A tale of two unique U.S. presidential candidates has ended, and one of them, Barack Obama, will inherit, along with the White House, what has been called the most dangerous of times.
Against that general backdrop, it should be noted that we also face the best of times in terms of the positive changes that could take place in America and the world. And, truth be told, we stand before the worst of times because of global economic uncertainties that confuse and surprise even the most sophisticated and trusted gurus on these matters. Further, it is a fact that we have penetrated deeper into the age of wisdom, with more access to information and greater potential at our fingertips through technology, science and imagination than ever before. Yet, sadly, we simultaneously remain in the age of foolishness, in which we allow, ignore or insufficiently address problems that threaten our very civilization and values, from global climate change to terrorism to human trafficking to nuclear proliferation. Along with those issues, we must deal with terribly volatile tensions in multiple parts of the world, including Afghanistan, Iran, Iraq, Israel and the Palestinian territories, the Koreas, Pakistan and beyond.
Given such circumstances, why would anyone desire and seek the presidency of the United States? Well, we should be thankful that qualified people do, for without leadership, of the visionary, strategic, proactive and multilateral kind, we surely would be lost. President-elect Obama clearly has the intellect and the savvy to tackle the challenges that lie ahead. In areas where he lacks experience or knowledge, he has the good sense to appoint people with the necessary skills. My hope is that he will select at least some of them with bipartisanship as his guide.
That said, what is most important for us to remember at this moment is that Obama has been elected to serve as the president of all Americans. It is time to set aside the partisanship, rancor and nastiness of the campaign and join together in a manner that will give the new administration every opportunity to succeed. America has spent not just a long campaign but too much of the past few decades recklessly divided. If we have indeed entered the most dangerous of times, we cannot afford to allow such counterproductive sentiments to linger.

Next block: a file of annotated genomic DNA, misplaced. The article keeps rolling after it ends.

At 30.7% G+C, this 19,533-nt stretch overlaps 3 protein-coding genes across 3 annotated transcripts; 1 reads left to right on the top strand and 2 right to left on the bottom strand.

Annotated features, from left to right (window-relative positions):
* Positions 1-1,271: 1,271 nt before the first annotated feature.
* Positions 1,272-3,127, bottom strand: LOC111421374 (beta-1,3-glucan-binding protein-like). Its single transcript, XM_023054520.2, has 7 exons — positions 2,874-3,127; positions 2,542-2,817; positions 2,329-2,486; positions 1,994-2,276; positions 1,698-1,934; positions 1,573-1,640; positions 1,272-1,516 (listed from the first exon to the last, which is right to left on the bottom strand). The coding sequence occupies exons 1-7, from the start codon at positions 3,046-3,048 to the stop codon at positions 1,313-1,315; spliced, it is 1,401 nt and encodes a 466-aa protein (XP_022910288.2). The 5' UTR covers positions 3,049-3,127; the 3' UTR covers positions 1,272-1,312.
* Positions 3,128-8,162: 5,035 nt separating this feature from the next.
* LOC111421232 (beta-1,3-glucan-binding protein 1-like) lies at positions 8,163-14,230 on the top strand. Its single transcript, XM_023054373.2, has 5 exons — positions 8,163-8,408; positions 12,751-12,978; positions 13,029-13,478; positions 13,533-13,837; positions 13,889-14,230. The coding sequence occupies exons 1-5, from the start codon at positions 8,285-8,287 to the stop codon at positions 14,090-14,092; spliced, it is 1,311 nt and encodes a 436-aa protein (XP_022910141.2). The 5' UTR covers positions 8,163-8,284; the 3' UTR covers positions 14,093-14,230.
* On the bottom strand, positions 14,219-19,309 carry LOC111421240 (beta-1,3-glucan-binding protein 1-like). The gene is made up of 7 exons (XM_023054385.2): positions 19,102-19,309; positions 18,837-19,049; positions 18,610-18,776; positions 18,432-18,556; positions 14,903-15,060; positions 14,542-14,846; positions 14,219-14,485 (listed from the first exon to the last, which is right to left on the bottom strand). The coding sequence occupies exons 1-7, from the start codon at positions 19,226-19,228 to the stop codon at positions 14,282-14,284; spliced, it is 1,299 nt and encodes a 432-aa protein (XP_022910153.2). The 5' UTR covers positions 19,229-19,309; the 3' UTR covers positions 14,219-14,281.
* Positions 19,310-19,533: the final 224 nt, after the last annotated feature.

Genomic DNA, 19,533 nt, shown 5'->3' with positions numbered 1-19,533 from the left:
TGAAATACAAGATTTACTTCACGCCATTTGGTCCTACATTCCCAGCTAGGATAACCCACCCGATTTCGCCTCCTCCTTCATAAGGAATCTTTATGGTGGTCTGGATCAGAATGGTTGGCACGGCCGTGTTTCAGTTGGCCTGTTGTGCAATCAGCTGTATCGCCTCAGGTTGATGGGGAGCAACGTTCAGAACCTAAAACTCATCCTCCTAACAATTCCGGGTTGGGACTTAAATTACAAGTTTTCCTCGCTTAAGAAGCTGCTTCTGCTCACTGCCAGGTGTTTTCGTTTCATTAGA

I am allowing my thoughts to drift back to the spring of 2007, when the race for the presidency was still new and the world appeared tumultuous but not as daunting as is now the case. Could Americans, understanding their declining relative place in the world, noting the rise of other powers and tallying the increasingly hostile perceptions of this country, bring the right candidates to the forefront? I sensed that the answer was yes and, in contrast with the inclination of many polls, that agents of change with their fingers on the future could succeed.
Obama, a U.S. senator from Illinois, I suggested, should logically be part of a Democratic dream team. I selected U.S. Sen. John McCain of Arizona to bear the banner for the Republican version. Then, in May of this year, more than 1,200 of my readers shared their presidential/vice-presidential pairing preferences, and many of them also defied polls. Some believed that Obama had the momentum to head the Democratic ticket, and that U.S. Sen. Joe Biden of Delaware should serve as his No. 2. On the Republican side, some readers endorsed a McCain-led ticket with a female governor or business leader at his side. They turned out to be right.
Now, however, all the speculation is over. Americans as a group have decided. The stage is Obama’s. A tremendous burden will fall to him, the most dangerous of times, but he will also receive an opportunity to ease the strains and make up for the mistakes that delivered us to this difficult period.
By summoning a renewed and expanded version of the audacity of hope that propelled his campaign, and with the assistance of all Americans, Obama can move us, this nation and our world forward.